The first breaking point was the intemperate utterances preceding the exit of former Reserve Bank of India governor Raghuram Rajan from office. Among the liberal right, there were quite a few who disagreed vehemently with him on several issues. But they were dismayed by the attacks on Rajan as well as on anyone who spoke in his favour or merely criticised the attacks. The same happened with demonetisation; taking even a nuanced position, let alone criticising it, invited retribution.
The divide isn’t limited to government policy. The liberal right is increasingly uncomfortable with the hyper-nationalism on display, dietary directives, vigilantism, the growing tribe of self-appointed definers and defenders of Indian culture and history, not all of which is government-driven. They understand the cultural and religious right’s concerns with leftist propaganda on Hinduism and Indian history and the need to counter it but would like to draw a distinction between assertiveness and aggressiveness. They are distressed that the cultural/religious right (which is also disappointed with Modi) is not raising the level of the debate with the left and that the former come across as just a bunch of ranters.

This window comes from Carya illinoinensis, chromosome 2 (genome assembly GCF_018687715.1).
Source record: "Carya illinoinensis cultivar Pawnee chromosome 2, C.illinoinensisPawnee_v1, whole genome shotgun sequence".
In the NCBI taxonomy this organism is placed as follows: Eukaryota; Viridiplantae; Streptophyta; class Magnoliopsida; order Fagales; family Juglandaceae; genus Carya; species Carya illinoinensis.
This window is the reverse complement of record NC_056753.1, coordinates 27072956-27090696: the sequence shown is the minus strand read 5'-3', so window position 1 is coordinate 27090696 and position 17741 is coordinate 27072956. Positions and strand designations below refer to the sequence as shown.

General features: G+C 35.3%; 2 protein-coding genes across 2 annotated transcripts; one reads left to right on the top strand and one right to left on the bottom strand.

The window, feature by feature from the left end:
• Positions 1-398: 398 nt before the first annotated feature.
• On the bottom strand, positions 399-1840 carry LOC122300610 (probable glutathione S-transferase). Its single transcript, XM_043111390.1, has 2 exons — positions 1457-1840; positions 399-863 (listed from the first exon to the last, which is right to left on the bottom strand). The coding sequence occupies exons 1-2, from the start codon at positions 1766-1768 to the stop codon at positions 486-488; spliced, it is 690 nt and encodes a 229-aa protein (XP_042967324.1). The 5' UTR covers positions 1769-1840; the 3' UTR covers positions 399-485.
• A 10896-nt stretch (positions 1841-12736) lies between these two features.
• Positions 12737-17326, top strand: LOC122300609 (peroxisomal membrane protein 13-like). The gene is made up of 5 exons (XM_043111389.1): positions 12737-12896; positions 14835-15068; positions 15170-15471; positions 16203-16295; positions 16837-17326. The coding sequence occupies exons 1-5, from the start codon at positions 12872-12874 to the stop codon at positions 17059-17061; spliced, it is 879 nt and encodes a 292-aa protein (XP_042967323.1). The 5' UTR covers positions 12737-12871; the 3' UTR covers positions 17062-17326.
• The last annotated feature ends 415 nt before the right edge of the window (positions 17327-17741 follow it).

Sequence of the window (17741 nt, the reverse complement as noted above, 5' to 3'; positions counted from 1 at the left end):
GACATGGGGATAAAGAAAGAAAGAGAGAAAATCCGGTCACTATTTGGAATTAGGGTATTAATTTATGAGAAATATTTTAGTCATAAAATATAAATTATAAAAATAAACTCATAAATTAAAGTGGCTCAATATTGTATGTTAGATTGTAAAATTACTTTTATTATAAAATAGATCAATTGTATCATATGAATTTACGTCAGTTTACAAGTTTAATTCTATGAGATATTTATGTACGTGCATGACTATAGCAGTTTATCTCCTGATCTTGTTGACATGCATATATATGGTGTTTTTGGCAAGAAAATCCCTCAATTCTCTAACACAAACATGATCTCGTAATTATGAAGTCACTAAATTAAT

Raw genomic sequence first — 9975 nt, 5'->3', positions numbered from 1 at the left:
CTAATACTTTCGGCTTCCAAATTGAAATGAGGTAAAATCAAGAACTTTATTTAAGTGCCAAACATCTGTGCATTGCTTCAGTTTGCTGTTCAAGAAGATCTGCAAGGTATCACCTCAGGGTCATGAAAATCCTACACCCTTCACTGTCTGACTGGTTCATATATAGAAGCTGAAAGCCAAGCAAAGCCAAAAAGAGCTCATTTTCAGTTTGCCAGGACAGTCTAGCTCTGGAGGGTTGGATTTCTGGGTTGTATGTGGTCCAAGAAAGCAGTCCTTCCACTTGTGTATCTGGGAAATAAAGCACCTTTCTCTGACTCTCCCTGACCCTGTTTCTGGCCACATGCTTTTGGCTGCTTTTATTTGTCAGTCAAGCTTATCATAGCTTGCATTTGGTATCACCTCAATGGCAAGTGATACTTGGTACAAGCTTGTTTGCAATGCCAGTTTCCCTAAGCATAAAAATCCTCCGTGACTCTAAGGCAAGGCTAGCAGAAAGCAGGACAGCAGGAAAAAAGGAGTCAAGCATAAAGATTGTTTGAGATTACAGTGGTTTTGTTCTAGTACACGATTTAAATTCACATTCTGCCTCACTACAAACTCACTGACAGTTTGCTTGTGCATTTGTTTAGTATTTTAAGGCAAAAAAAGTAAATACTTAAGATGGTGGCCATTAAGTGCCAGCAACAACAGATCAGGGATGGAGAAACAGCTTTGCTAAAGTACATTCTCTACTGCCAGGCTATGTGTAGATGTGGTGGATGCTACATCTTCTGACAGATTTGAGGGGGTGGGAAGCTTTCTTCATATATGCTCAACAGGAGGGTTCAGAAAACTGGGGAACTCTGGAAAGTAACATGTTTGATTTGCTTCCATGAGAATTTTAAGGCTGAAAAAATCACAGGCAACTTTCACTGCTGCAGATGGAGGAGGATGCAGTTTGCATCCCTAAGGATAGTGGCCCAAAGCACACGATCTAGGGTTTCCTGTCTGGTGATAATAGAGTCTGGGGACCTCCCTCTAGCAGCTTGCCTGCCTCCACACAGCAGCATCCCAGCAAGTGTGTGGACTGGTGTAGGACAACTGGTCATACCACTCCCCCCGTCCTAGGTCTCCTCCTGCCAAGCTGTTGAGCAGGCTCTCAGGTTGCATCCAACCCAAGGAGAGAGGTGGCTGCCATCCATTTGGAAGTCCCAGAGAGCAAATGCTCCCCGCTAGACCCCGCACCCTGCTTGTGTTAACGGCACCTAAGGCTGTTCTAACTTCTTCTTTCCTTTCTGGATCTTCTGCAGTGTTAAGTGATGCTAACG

When they give voice to these concerns and suggest course correction, they come under attack from the cultural/religious right as well as a group that economist Surjit Bhalla calls the non and anti-intellectual right (NAIRs). `Liberals’ has now become a term of abuse (next only to leftists), thrown at anyone who does not agree with the BJP/cultural/religious right (other labels are Hindu-haters and colonised minds). This sneering usage is not limited to social media warriors; well-regarded intellectuals among the cultural/religious right (many of whom are also economic and social liberals) do the same.